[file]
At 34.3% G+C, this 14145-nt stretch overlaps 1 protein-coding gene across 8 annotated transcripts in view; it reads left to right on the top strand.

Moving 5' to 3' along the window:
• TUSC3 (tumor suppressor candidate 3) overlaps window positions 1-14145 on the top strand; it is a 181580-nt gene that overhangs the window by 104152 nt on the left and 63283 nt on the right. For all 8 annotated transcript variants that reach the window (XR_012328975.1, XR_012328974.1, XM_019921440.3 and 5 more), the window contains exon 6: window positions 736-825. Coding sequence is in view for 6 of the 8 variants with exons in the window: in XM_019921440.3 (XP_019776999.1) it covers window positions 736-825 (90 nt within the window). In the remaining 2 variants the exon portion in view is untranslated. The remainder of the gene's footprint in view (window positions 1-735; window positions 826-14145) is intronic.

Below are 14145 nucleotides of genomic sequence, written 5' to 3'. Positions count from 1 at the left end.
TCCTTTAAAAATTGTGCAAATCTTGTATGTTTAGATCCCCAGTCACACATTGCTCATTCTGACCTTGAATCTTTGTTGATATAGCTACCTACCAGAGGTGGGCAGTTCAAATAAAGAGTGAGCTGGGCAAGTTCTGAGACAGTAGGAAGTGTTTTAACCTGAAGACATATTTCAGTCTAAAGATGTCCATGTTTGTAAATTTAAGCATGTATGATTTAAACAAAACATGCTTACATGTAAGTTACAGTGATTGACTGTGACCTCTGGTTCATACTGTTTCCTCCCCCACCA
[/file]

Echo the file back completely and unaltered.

At 34.3% G+C, this 14145-nt stretch overlaps 1 protein-coding gene across 8 annotated transcripts in view; it reads left to right on the top strand.

Moving 5' to 3' along the window:
• TUSC3 (tumor suppressor candidate 3) overlaps window positions 1-14145 on the top strand; it is a 181580-nt gene that overhangs the window by 104152 nt on the left and 63283 nt on the right. For all 8 annotated transcript variants that reach the window (XR_012328975.1, XR_012328974.1, XM_019921440.3 and 5 more), the window contains exon 6: window positions 736-825. Coding sequence is in view for 6 of the 8 variants with exons in the window: in XM_019921440.3 (XP_019776999.1) it covers window positions 736-825 (90 nt within the window). In the remaining 2 variants the exon portion in view is untranslated. The remainder of the gene's footprint in view (window positions 1-735; window positions 826-14145) is intronic.

Below are 14145 nucleotides of genomic sequence, written 5' to 3'. Positions count from 1 at the left end.
TCCTTTAAAAATTGTGCAAATCTTGTATGTTTAGATCCCCAGTCACACATTGCTCATTCTGACCTTGAATCTTTGTTGATATAGCTACCTACCAGAGGTGGGCAGTTCAAATAAAGAGTGAGCTGGGCAAGTTCTGAGACAGTAGGAAGTGTTTTAACCTGAAGACATATTTCAGTCTAAAGATGTCCATGTTTGTAAATTTAAGCATGTATGATTTAAACAAAACATGCTTACATGTAAGTTACAGTGATTGACTGTGACCTCTGGTTCATACTGTTTCCTCCCCCACCA